Where We Live And What We Live With
How long has it been?
How long has it been since we connected?
How long has it been since I sent you words, from all the way over here?
How long has it been since I saw your faces; Skye, Daniel, Paris, Alex, Alan, Andrew, Georgia, Neil, Aimee, Andrew, Hannah and Aiden, and your Christmas video that put the biggest smile on my face, and brightened up that cold winter evening?
Thanks so much.
Thanks from all the way over here!
Over here, and far away.
So many far aways.
So many days.
So many sleeps, news-streams, snow falls and meteor showers.
So many sneezes, cups of tea, condensation drops on windows and dinners cooked.
So many fires lit, tv programmes watched at night and so many sunrises.
So many pages full of words read, so many slices of toast.
So many moments staring at the ceiling, so many dreams of holidays or just something else.
So many great tits and bull finches needing seed.
So much frost on the trees outside my window.
So many 3 mile car trips to Asda to stock up on food.
So many conversations about lockdown easing and vaccinations.
So many phone calls with gran, or thoughts of losing that lockdown podge.
So many people, so many people.
The world has changed hasn’t it?
We’re past that point of thinking ‘I can’t wait to go back to normal’, and are now just living that ‘new normal’ explained so long ago, aren’t we.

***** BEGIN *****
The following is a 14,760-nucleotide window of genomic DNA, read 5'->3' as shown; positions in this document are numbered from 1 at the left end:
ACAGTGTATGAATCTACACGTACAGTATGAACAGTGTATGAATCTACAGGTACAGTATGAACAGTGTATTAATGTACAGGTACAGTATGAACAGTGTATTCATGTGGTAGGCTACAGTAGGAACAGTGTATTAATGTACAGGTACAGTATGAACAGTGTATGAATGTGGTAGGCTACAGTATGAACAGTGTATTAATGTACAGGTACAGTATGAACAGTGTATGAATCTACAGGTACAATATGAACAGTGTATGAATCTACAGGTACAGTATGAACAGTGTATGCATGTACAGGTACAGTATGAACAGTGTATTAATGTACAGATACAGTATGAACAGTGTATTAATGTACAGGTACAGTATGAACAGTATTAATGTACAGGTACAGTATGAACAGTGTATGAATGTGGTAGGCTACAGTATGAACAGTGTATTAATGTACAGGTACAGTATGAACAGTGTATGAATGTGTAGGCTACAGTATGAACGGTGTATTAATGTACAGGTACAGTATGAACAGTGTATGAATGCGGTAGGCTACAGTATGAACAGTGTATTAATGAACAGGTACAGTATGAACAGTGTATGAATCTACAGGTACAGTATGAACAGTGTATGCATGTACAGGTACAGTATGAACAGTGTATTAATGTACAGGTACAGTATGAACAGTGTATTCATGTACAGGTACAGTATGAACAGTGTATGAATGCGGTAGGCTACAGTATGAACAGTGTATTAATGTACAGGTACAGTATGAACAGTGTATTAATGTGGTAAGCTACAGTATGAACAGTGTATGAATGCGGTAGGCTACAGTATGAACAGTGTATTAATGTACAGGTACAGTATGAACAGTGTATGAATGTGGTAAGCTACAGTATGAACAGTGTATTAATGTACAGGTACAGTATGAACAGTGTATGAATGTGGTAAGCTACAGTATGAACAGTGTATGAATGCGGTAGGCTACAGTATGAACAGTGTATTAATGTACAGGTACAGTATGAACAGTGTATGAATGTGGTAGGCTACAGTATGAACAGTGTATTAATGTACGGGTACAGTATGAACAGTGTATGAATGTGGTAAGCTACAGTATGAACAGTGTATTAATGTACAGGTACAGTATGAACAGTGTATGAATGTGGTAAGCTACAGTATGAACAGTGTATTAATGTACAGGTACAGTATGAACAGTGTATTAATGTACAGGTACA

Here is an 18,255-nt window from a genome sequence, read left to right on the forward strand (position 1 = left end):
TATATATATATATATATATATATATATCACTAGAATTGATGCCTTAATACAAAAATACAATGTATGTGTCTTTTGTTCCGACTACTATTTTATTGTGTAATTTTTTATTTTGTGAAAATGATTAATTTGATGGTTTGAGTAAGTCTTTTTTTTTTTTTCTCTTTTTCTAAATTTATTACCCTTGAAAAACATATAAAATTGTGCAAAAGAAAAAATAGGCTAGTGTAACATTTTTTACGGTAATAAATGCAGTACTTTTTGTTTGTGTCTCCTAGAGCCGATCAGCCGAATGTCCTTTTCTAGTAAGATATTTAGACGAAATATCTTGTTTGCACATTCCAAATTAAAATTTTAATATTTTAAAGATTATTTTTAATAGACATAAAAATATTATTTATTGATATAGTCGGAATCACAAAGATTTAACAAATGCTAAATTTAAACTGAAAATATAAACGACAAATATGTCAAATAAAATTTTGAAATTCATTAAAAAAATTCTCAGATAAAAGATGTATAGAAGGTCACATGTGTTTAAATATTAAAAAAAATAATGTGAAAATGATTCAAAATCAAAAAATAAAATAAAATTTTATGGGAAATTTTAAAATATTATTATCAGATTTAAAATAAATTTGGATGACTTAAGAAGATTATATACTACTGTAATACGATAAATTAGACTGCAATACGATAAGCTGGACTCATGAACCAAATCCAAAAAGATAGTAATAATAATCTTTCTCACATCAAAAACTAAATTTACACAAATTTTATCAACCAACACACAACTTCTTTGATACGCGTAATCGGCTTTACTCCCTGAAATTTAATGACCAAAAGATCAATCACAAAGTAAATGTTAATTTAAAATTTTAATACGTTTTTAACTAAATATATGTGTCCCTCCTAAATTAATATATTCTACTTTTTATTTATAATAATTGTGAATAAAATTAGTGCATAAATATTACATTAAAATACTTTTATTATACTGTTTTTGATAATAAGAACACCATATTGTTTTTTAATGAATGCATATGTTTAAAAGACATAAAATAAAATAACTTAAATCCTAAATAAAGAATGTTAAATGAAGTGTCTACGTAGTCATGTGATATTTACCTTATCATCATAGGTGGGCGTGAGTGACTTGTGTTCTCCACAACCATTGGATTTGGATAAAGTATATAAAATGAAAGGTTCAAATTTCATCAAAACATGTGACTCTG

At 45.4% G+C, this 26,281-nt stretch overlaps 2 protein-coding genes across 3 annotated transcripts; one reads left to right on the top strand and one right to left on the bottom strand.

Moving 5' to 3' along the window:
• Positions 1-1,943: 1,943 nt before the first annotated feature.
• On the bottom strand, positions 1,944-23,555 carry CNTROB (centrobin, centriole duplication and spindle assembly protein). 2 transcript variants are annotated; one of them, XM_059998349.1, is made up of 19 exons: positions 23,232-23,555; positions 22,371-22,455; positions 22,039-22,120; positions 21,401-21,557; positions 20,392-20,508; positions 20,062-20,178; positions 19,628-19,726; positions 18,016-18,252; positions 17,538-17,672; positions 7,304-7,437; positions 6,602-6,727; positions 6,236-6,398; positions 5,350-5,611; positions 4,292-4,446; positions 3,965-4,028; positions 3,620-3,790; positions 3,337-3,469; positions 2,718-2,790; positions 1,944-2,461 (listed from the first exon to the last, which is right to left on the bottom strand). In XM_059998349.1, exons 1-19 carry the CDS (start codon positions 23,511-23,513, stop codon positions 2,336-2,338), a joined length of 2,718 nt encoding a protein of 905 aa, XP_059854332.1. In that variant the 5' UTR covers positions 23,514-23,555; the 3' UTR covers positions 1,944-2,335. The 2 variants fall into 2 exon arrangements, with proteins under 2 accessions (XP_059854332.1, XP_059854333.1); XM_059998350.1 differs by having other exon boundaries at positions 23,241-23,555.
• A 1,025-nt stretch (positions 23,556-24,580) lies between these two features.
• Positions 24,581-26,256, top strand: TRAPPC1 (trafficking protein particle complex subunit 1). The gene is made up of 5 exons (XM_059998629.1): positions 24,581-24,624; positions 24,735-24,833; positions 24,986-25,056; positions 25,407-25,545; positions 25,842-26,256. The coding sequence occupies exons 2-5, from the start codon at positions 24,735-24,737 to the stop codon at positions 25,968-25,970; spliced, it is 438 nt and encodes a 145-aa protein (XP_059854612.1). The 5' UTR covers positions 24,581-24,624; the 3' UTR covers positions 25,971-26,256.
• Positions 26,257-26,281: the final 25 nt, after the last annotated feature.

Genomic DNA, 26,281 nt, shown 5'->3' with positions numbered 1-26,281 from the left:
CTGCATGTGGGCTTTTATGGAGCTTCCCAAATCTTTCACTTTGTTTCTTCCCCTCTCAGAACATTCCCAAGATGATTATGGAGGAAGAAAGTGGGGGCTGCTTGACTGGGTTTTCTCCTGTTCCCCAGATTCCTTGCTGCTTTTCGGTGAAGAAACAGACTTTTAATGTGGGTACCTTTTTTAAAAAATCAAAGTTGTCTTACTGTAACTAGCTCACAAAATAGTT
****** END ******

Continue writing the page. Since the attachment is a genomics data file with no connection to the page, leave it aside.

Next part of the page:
We’ve gotten older, right? That’s happened, hasn’t it?
And we’ve changed too, haven’t we?
My child has spent 1/3 of his life in lockdown.
Who would have thought this is what it would have been like?
All of us, contained in our little bubbles, occupying our own little corner of the world, and our own little corners of our lives.
I hope you are all doing ok.
The Village Artist
Late last year I got some money from Creative Scotland. They gave me 15k for a new year long project, and I was relieved. Relieved that I wouldn’t have to wait to carry on with my work; relieved that I had income.
I had proposed a new project called The Village Artist, where I would look to explore artistic and creative practice in my home village of Bowling in West Dumbartonshire, as a means of place-making. How do we use creativity and art-making to connect with where we are? To explore what art making can do, that other ways to engage with place, can’t. To make deeper roots. To skim the surface, to dig deep. To spend time with people. To feel connected to a community. To dream for better things for where we are, and for the future. To be able to walk out the front door and feel like we could have a direct impact on what life is like in the place we live, and to get a different view of things, god knows we all need that right now.
And I wanted to legitimise the idea that the artist is a valuable role in village life, or any kind of community life; just like a doctor, or a greengrocer, or a childminder, or a gardener.
What skills do artists have that other professions don’t? What do artists do best? As an artist, what do you do best?
Now write these things down and keep this list for later.